If you throw growth into reverse, as advocated by the Green economist Kate Raworth on Newsnight this week, we will simply get mass unemployment, poverty and more pollution.

People who know the score, such as the original doomwatcher himself, Al Gore, author of An Inconvenient Truth, are surprisingly upbeat. He says the means are now in place to decarbonise in time, and mitigate the worst impacts of climate change. But it has to be done in scale, and it can only be done through economic growth, generating millions of jobs.

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We have the model for this project, one of the biggest public-private partnerships in history: the Covid-19 pandemic. Big Pharma used to be loathed almost as much as the oil companies, blamed for everything from Thalidomide to the opioid crisis – until they, er, saved the world.

Pfizer, AstraZeneca and the rest didn't do it on their own, of course. It was researchers in publicly-funded universities like Oxford that used genetic manipulation (often portrayed by Greens as “Frankenscience”) to create vaccines in 10 months that would normally take ten years.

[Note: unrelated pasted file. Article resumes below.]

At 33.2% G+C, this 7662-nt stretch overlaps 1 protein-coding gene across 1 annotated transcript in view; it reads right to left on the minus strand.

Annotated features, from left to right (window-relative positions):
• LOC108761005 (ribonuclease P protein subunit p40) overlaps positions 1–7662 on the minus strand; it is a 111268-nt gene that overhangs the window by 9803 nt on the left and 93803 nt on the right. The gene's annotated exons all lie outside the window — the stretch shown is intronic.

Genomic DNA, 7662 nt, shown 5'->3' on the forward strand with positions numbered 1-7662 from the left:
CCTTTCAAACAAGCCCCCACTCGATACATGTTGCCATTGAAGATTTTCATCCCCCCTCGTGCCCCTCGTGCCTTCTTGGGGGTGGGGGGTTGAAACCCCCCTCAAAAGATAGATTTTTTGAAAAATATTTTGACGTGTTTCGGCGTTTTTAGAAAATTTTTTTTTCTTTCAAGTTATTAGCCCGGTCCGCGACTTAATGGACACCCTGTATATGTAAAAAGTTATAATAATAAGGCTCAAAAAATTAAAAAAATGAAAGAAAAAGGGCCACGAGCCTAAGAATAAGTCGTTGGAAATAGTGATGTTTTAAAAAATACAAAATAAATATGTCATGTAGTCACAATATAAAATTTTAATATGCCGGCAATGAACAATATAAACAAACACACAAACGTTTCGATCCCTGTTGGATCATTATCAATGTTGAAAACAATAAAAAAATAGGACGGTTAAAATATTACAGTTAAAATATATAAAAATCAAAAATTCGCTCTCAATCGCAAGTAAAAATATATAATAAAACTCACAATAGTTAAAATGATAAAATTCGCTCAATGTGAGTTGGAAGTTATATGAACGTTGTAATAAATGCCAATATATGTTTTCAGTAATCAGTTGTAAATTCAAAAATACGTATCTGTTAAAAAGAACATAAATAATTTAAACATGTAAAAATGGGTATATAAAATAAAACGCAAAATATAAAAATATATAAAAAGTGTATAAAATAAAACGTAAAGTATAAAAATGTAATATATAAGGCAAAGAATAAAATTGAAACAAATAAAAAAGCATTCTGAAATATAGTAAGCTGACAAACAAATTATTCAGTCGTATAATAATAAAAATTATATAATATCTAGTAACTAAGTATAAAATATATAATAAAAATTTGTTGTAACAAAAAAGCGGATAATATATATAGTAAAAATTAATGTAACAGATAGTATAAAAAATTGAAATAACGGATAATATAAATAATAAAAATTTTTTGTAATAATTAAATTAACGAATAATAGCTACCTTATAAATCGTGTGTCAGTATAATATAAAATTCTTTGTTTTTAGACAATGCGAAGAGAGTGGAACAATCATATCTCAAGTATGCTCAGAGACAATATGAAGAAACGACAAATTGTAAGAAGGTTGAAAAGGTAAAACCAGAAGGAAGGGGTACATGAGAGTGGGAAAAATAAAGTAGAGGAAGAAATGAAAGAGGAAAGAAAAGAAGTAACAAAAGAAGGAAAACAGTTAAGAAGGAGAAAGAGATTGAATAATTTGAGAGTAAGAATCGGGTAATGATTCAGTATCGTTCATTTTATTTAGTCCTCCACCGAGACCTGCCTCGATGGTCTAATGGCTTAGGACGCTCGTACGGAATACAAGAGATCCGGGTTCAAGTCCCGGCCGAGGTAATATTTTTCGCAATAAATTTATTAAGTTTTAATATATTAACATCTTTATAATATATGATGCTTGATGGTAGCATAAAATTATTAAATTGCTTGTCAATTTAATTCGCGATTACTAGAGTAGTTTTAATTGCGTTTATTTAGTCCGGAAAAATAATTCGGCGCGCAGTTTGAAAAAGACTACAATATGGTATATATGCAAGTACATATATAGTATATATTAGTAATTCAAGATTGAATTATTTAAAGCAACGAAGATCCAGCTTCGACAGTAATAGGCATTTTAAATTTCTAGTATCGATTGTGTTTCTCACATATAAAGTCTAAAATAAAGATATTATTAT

But it also took the government's Vaccine Task Force to invest public money in these projects, long before they were known to be viable. Then it was down to pharmaceutical companies to conduct controlled trials involving tens of thousands and then start churning out vaccines in the hundreds of millions.

This is economic growth, just like the wind turbines in Doggerland. We can't do this in our back gardens, nor can we combat climate change with the lifestyle environmentalism of bicycles and veganism.

Without economic growth we would still be sending men down mines to dig coal and ruin their health. Without more economic growth there is no way of stopping the biggest polluters on the planet, like China and India, from burning coal and ruining the planet – the biggest issue at the forthcoming COP26 climate summit in Glasgow.

China is still opening new coal power stations almost by the week – 40 gigawatts in the past year alone. It burns half the world's coal and generates 40% of CO2 emissions. India is not far behind. Britain has abandoned coal and, despite Donald Trump's efforts, America is closing coal power stations as fast as China builds them. The US Climate Ambassador, John Kerry, has served notice on Asian countries that this is economically irrational and environmentally lethal.

The row will be furious. But the deal eventually struck is clear: it will involve hundreds of billions in climate subsidies to the global south to buy off the coal threat and underpin the future economic development of four billion people. And where will that come from? Economic growth. The inconvenient truth is we can't save the planet by going Green.